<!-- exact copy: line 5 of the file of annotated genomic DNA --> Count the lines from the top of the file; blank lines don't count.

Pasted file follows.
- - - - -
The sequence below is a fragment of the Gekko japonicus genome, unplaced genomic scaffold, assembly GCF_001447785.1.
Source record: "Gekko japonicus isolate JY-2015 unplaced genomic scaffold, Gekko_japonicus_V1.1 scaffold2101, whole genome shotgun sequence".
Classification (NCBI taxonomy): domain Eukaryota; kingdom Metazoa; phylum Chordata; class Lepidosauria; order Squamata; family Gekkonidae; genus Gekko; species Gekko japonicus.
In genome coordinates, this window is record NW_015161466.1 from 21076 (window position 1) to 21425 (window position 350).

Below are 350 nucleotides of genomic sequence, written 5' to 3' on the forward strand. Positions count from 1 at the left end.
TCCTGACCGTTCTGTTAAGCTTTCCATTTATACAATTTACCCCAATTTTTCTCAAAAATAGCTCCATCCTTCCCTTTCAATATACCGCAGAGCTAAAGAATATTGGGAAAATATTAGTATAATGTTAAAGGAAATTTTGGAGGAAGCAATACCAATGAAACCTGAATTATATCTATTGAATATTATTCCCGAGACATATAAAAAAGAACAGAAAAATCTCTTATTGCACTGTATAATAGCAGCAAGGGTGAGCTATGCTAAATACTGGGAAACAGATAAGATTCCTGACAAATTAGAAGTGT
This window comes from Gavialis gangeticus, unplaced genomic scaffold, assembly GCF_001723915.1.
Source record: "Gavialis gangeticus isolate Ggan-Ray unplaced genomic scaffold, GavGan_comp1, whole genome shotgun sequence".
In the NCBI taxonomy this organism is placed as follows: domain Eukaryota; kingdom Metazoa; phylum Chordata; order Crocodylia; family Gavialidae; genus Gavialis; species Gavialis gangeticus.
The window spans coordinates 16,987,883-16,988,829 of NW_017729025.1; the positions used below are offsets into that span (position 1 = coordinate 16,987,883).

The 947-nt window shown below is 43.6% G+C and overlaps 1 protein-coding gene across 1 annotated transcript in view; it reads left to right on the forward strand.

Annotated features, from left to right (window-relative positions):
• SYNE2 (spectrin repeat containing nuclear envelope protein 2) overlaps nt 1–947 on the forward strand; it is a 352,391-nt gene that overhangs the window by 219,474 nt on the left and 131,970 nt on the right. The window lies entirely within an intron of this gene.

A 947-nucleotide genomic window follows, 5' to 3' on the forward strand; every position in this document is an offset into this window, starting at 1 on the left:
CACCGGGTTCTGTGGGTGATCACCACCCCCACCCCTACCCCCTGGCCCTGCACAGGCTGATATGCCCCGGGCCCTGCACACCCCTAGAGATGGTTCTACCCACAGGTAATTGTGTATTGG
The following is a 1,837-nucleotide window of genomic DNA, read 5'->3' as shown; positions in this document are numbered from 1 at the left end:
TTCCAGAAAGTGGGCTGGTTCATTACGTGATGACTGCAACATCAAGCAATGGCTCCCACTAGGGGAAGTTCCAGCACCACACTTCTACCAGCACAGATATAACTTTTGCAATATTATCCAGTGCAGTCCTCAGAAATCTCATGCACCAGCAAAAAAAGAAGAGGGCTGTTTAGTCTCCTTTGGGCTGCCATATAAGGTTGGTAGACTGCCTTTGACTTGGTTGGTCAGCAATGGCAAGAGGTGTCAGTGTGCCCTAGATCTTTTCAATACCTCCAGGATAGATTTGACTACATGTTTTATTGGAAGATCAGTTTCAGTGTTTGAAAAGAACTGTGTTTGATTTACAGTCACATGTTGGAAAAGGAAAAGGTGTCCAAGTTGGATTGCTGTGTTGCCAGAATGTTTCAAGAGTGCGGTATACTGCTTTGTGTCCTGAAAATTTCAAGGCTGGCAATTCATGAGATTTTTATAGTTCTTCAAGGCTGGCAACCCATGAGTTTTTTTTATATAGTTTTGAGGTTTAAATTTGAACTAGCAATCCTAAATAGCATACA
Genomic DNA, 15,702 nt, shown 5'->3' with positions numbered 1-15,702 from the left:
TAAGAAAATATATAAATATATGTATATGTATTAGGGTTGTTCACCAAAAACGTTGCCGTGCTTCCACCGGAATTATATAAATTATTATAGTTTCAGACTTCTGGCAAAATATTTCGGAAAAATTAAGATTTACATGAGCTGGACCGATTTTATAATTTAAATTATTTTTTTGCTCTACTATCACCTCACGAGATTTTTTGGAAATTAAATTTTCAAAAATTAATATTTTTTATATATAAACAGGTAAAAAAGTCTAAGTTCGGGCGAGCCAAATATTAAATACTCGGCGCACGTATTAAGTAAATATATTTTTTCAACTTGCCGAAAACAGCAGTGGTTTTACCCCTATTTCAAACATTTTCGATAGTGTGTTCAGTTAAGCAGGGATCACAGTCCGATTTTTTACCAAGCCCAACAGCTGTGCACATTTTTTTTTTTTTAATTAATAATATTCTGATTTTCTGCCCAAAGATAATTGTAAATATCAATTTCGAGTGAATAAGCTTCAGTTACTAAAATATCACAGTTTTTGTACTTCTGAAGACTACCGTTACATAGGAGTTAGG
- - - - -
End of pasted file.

Below are 350 nucleotides of genomic sequence, written 5' to 3' on the forward strand. Positions count from 1 at the left end.